Say What? An Infuriating False Dichotomy, Part 3

The false dichotomy of the title that so infuriates me is the idea that you can be either accessible and engaging or accurate and scientific—but not both. It was a Science Friday interview with Hope Jahren, author of Lab Girl that occasioned my furor, as described in part 1 and part 2.

She isn’t the only offender, of course. Her interview reminded me of an absolutely insufferable TED Talk I saw years ago, in which a middle school teacher, Tyler DeWitt (and this kills me, because I love teachers!), complained of how “the tyranny of precision” is killing science education. The example he discussed had to do with viral replication (which is not in any state standards at the middle school level as far as I know).

DeWitt, to his credit, wants to be accessible. He advocates telling a story, about how viruses smuggle themselves into bacteria, in order to engage learners—a great idea! But he is leery of the call to be accurate. He wants to say, “viruses make copies of themselves by slipping their DNA into a bacterium,” but he complains that his critics (including me!) object that not all viruses have DNA—some have RNA. They would, he says, prefer him to say, “Bacteriophage replication is initiated through the introduction of viral nucleic acid into a bacterium”—a clearly ridiculous and thoroughly inaccessible way of describing something to middle school students.

But a moment’s thought shows how he could combine accessibility and accuracy: “viruses make copies of themselves by slipping their genetic material into a bacterium.” There. DeWitt can tell the story that he wants to tell, he can avoid the absurd jargon, and yet he can get it right and not worry about having oversimplified the story to the point of error.

And the same is true with Jahren. Here’s the actual sentence from her book that she cited as being a magnet for scientific criticism: “Plants are the only things in the universe that can make sugar out of nonliving inorganic matter” (page 64). Let’s help her continue the paragraph, Maybe something like,

Now, I’m using “plants” loosely here. What we tend to think of as plants—flowers, bushes, grasses, and trees—aren’t the only organisms that can make the inorganic organic. There are microscopic algae in the ocean that can do the same thing, for example (in fact, without them, no ocean life would be possible!). These remarkable organisms are all known as ‘autotrophs’ because they can feed (“troph”) themselves (“auto”). I’m showing my own biases by lumping all autotrophs together as “plants” because my research is on plants—big, glorious organisms that have industriously made their way across every continent and into practically every ecosystem.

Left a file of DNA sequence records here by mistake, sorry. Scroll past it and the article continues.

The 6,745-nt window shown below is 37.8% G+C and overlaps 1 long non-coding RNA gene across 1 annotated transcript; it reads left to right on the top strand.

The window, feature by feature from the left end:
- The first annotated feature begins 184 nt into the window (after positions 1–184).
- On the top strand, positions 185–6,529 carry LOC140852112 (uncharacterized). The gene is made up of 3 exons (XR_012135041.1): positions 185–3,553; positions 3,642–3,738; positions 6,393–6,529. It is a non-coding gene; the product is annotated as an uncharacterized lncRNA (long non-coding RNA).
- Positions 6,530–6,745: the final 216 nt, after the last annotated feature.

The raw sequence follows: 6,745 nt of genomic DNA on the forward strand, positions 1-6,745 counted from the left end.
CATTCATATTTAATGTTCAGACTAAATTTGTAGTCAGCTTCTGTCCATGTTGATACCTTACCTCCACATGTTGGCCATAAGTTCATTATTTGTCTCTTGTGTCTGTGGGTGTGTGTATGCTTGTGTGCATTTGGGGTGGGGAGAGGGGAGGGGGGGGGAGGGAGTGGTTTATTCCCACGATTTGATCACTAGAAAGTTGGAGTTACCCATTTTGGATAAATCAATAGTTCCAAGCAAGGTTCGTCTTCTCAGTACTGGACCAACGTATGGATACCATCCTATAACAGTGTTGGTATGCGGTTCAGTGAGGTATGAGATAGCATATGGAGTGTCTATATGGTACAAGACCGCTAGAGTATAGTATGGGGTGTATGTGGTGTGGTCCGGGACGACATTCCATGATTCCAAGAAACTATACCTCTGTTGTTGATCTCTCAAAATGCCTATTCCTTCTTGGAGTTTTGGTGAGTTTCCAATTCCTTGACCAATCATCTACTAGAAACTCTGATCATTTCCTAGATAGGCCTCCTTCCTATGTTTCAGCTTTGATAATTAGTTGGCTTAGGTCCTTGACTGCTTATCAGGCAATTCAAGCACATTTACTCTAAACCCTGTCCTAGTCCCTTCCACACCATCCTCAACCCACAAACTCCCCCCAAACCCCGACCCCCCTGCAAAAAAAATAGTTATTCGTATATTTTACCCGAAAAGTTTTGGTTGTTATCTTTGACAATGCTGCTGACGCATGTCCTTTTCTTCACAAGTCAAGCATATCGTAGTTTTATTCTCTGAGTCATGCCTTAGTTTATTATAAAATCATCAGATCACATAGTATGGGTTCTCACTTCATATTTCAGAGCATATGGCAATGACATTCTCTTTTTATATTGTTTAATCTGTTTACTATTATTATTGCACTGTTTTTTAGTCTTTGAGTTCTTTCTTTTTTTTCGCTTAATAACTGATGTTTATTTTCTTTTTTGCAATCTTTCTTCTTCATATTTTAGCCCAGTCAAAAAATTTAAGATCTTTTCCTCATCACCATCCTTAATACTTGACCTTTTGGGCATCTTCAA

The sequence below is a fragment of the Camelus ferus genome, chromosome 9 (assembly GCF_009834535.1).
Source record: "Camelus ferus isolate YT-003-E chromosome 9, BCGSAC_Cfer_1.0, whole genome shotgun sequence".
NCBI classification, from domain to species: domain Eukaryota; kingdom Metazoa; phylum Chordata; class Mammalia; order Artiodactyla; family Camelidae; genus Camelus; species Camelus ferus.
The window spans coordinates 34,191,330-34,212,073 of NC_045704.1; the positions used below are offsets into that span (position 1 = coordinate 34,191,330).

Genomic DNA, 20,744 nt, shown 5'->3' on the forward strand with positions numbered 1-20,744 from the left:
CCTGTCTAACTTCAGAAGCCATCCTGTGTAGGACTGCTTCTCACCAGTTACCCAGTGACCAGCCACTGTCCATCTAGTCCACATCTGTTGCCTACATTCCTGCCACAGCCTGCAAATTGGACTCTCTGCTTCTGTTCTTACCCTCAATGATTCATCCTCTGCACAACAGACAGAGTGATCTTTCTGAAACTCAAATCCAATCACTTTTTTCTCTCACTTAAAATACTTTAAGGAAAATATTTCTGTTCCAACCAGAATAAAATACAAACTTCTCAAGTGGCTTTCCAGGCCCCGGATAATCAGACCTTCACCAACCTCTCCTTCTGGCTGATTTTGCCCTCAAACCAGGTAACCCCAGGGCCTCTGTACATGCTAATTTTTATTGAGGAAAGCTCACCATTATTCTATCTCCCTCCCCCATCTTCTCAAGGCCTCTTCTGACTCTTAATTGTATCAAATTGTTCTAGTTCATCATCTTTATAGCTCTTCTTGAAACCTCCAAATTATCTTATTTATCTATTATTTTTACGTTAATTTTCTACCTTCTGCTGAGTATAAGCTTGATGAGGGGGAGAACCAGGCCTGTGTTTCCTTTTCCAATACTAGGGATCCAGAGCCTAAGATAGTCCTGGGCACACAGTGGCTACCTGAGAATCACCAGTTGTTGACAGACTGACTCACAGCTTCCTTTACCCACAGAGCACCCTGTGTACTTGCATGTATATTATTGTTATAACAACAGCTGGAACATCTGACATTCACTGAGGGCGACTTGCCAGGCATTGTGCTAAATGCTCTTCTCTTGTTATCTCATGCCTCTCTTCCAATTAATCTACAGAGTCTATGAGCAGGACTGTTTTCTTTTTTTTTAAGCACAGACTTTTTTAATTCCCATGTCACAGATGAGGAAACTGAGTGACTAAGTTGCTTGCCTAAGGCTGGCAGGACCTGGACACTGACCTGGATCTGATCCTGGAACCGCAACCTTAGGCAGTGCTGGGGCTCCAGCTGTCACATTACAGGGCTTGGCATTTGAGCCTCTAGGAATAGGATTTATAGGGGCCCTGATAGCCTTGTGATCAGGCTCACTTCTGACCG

Wouldn’t that work?

(Nitpicker extraordinaire Glenn Branch wants to go on the record as insisting that there are abiotic producers of sugar, since a simple sugar—glycolaldehyde—was identified in comet Lovejoy last year. And comets, he sententiously adds, are not, as far as is known, plants. Jahren is lucky not to have him as a colleague. I however couldn't be more delighted.)

For the record, I reached out to Jahren on Twitter, saying (in a series of Tweets):

@HopeJahren I listened to your @scifri segment just now and have a couple of Qs... with regards to using “plants” as shorthand for autotrophs, you made it seem like you can be accessible OR accurate—but surely you can be both? Autotrophs are an elementary school concept. Surely you could use your gift of language to jog their memories?

She didn’t Tweet back, which was disappointing. So what can we do? I choose to try to set a good example, endeavoring to write and talk about science accurately and accessibly. Sadly, I don’t have a Science Friday or TED Talk platform to explain the dangers of the infuriating false dichotomy between accessibility and accuracy in science communication, but I do have this blog! So be sure to tell me when anybody—and that includes me!—falls under its annoying spell. 

Are you a teacher and want to tell us about an amazing free resource? Do you have an idea for a Misconception Monday or other type of post? Have a fossil to share? See some good or bad examples of science communication lately? Drop me an email or shoot me a Tweet @keeps3.

Stephanie Keep
Short Bio

Stephanie Keep is the former Editor of Reports of the National Center for Science Education